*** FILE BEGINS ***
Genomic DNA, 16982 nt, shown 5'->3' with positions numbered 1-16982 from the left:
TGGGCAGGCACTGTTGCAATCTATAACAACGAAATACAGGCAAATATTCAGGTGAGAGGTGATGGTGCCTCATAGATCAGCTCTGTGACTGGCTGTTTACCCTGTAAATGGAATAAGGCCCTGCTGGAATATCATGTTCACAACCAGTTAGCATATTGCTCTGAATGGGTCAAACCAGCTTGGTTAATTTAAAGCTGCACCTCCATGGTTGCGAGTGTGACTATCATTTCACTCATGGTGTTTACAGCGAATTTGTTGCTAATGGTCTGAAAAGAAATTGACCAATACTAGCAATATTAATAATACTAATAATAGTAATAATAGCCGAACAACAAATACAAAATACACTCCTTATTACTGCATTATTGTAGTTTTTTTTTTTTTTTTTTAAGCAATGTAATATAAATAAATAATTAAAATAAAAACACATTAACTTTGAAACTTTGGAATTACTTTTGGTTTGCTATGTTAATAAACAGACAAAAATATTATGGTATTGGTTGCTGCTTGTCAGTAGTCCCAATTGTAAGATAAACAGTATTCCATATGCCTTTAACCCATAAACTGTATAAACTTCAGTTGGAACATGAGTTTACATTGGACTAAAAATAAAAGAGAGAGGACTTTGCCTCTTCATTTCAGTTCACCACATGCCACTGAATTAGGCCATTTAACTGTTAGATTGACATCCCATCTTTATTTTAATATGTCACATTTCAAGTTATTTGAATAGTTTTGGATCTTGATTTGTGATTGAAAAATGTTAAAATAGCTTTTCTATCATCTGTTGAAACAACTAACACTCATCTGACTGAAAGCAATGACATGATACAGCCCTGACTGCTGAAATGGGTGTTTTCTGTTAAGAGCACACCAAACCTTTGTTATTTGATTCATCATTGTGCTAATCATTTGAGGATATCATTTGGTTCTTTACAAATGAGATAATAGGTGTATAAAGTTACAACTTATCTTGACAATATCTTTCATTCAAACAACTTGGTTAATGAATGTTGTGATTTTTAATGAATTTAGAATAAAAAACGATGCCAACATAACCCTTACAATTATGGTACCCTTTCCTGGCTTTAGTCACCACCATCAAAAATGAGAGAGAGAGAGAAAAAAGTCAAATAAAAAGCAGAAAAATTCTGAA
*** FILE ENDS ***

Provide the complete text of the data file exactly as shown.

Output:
Genomic DNA, 16982 nt, shown 5'->3' with positions numbered 1-16982 from the left:
TGGGCAGGCACTGTTGCAATCTATAACAACGAAATACAGGCAAATATTCAGGTGAGAGGTGATGGTGCCTCATAGATCAGCTCTGTGACTGGCTGTTTACCCTGTAAATGGAATAAGGCCCTGCTGGAATATCATGTTCACAACCAGTTAGCATATTGCTCTGAATGGGTCAAACCAGCTTGGTTAATTTAAAGCTGCACCTCCATGGTTGCGAGTGTGACTATCATTTCACTCATGGTGTTTACAGCGAATTTGTTGCTAATGGTCTGAAAAGAAATTGACCAATACTAGCAATATTAATAATACTAATAATAGTAATAATAGCCGAACAACAAATACAAAATACACTCCTTATTACTGCATTATTGTAGTTTTTTTTTTTTTTTTTTAAGCAATGTAATATAAATAAATAATTAAAATAAAAACACATTAACTTTGAAACTTTGGAATTACTTTTGGTTTGCTATGTTAATAAACAGACAAAAATATTATGGTATTGGTTGCTGCTTGTCAGTAGTCCCAATTGTAAGATAAACAGTATTCCATATGCCTTTAACCCATAAACTGTATAAACTTCAGTTGGAACATGAGTTTACATTGGACTAAAAATAAAAGAGAGAGGACTTTGCCTCTTCATTTCAGTTCACCACATGCCACTGAATTAGGCCATTTAACTGTTAGATTGACATCCCATCTTTATTTTAATATGTCACATTTCAAGTTATTTGAATAGTTTTGGATCTTGATTTGTGATTGAAAAATGTTAAAATAGCTTTTCTATCATCTGTTGAAACAACTAACACTCATCTGACTGAAAGCAATGACATGATACAGCCCTGACTGCTGAAATGGGTGTTTTCTGTTAAGAGCACACCAAACCTTTGTTATTTGATTCATCATTGTGCTAATCATTTGAGGATATCATTTGGTTCTTTACAAATGAGATAATAGGTGTATAAAGTTACAACTTATCTTGACAATATCTTTCATTCAAACAACTTGGTTAATGAATGTTGTGATTTTTAATGAATTTAGAATAAAAAACGATGCCAACATAACCCTTACAATTATGGTACCCTTTCCTGGCTTTAGTCACCACCATCAAAAATGAGAGAGAGAGAGAAAAAAGTCAAATAAAAAGCAGAAAAATTCTGAA